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OFLOPS: An Open Framework for OpenFlow Switch Evaluation

  • Charalampos Rotsos
  • Nadi Sarrar
  • Steve Uhlig
  • Rob Sherwood
  • Andrew W. Moore
Part of the Lecture Notes in Computer Science book series (LNCS, volume 7192)

Abstract

Recent efforts in software-defined networks, such as OpenFlow, give unprecedented access into the forwarding plane of networking equipment. When building a network based on OpenFlow however, one must take into account the performance characteristics of particular OpenFlow switch implementations. In this paper, we present OFLOPS, an open and generic software framework that permits the development of tests for OpenFlow-enabled switches, that measure the capabilities and bottlenecks between the forwarding engine of the switch and the remote control application. OFLOPS combines hardware instrumentation with an extensible software framework.

We use OFLOPS to evaluate current OpenFlow switch implementations and make the following observations: (i) The switching performance of flows depends on applied actions and firmware. (ii) Current OpenFlow implementations differ substantially in flow updating rates as well as traffic monitoring capabilities. (iii) Accurate OpenFlow command completion can be observed only through the data plane. These observations are crucial for understanding the applicability of Open- Flow in the context of specific use-cases, which have requirements in terms of forwarding table consistency, flow setup latency, flow space granularity, packet modification types, and/or traffic monitoring abilities.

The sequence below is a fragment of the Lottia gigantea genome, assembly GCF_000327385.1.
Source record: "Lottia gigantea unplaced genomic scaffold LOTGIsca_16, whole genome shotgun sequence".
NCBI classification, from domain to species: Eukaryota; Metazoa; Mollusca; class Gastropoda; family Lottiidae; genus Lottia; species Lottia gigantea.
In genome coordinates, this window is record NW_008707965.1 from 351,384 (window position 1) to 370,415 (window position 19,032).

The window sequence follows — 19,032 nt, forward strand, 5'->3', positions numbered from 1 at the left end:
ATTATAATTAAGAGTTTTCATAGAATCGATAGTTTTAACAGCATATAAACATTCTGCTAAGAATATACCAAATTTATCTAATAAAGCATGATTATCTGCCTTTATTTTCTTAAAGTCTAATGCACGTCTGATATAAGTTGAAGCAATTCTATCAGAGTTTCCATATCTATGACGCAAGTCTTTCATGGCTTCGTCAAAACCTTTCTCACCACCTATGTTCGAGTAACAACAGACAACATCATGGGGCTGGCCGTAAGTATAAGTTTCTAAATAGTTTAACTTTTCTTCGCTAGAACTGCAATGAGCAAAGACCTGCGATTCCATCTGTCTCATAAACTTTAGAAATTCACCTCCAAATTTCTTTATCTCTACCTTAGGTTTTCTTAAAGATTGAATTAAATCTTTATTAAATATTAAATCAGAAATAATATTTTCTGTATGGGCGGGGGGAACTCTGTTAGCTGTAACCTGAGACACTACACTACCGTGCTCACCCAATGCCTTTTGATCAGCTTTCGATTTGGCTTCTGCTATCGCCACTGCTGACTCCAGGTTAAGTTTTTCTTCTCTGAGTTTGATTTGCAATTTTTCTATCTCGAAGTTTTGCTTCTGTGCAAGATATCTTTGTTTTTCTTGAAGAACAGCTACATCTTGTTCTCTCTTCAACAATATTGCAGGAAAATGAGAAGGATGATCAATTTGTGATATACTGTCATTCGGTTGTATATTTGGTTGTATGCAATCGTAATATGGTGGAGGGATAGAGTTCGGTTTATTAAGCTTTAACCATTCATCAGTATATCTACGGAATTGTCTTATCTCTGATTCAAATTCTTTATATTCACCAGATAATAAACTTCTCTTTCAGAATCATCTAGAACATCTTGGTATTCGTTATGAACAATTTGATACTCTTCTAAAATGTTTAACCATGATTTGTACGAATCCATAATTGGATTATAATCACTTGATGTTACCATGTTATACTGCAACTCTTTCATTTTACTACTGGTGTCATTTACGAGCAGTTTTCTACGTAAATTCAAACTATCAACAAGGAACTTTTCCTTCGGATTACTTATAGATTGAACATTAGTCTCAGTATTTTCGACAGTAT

Keywords

Data Plane Open Framework Insertion Time Space Granularity Forward Information Base 
These keywords were added by machine and not by the authors. This process is experimental and the keywords may be updated as the learning algorithm improves.

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Copyright information

© Springer-Verlag Berlin Heidelberg 2012

Authors and Affiliations

  • Charalampos Rotsos
    • 1
  • Nadi Sarrar
    • 2
  • Steve Uhlig
    • 3
  • Rob Sherwood
    • 4
  • Andrew W. Moore
    • 1
  1. 1.University of CambridgeUK
  2. 2.T-LabsTU BerlinGermany
  3. 3.Queen Mary, University of LondonUK
  4. 4.Big Switch NetworksUK

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